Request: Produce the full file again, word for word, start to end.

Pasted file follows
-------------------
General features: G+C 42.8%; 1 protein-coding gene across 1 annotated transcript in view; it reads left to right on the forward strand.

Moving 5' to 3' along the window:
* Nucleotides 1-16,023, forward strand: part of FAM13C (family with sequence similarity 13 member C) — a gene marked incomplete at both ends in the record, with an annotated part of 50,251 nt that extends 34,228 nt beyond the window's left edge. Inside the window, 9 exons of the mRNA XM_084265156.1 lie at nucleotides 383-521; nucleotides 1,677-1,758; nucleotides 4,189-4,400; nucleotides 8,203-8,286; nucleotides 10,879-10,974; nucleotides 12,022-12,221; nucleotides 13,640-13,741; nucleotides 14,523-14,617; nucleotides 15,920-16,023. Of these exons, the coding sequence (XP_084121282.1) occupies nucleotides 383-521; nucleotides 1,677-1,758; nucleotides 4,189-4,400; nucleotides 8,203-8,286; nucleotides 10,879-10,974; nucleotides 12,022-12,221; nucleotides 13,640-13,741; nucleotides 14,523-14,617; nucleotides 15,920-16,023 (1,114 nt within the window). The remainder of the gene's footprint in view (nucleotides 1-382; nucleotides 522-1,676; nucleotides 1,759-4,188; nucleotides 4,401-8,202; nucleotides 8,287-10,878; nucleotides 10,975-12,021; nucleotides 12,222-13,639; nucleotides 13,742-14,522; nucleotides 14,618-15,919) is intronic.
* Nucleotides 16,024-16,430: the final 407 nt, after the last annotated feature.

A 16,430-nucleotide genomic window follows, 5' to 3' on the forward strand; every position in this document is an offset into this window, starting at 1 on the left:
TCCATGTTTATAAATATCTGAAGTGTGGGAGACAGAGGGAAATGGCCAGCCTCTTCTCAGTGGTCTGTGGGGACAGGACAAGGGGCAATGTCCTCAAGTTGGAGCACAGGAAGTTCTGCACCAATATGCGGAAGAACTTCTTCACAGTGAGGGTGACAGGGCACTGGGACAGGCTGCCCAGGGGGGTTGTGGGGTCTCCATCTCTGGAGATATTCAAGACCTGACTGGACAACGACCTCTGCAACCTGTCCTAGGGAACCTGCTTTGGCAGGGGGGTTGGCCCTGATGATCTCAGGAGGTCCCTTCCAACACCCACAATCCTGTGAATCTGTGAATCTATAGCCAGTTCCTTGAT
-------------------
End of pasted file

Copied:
General features: G+C 42.8%; 1 protein-coding gene across 1 annotated transcript in view; it reads left to right on the forward strand.

Moving 5' to 3' along the window:
* Nucleotides 1-16,023, forward strand: part of FAM13C (family with sequence similarity 13 member C) — a gene marked incomplete at both ends in the record, with an annotated part of 50,251 nt that extends 34,228 nt beyond the window's left edge. Inside the window, 9 exons of the mRNA XM_084265156.1 lie at nucleotides 383-521; nucleotides 1,677-1,758; nucleotides 4,189-4,400; nucleotides 8,203-8,286; nucleotides 10,879-10,974; nucleotides 12,022-12,221; nucleotides 13,640-13,741; nucleotides 14,523-14,617; nucleotides 15,920-16,023. Of these exons, the coding sequence (XP_084121282.1) occupies nucleotides 383-521; nucleotides 1,677-1,758; nucleotides 4,189-4,400; nucleotides 8,203-8,286; nucleotides 10,879-10,974; nucleotides 12,022-12,221; nucleotides 13,640-13,741; nucleotides 14,523-14,617; nucleotides 15,920-16,023 (1,114 nt within the window). The remainder of the gene's footprint in view (nucleotides 1-382; nucleotides 522-1,676; nucleotides 1,759-4,188; nucleotides 4,401-8,202; nucleotides 8,287-10,878; nucleotides 10,975-12,021; nucleotides 12,222-13,639; nucleotides 13,742-14,522; nucleotides 14,618-15,919) is intronic.
* Nucleotides 16,024-16,430: the final 407 nt, after the last annotated feature.

A 16,430-nucleotide genomic window follows, 5' to 3' on the forward strand; every position in this document is an offset into this window, starting at 1 on the left:
TCCATGTTTATAAATATCTGAAGTGTGGGAGACAGAGGGAAATGGCCAGCCTCTTCTCAGTGGTCTGTGGGGACAGGACAAGGGGCAATGTCCTCAAGTTGGAGCACAGGAAGTTCTGCACCAATATGCGGAAGAACTTCTTCACAGTGAGGGTGACAGGGCACTGGGACAGGCTGCCCAGGGGGGTTGTGGGGTCTCCATCTCTGGAGATATTCAAGACCTGACTGGACAACGACCTCTGCAACCTGTCCTAGGGAACCTGCTTTGGCAGGGGGGTTGGCCCTGATGATCTCAGGAGGTCCCTTCCAACACCCACAATCCTGTGAATCTGTGAATCTATAGCCAGTTCCTTGAT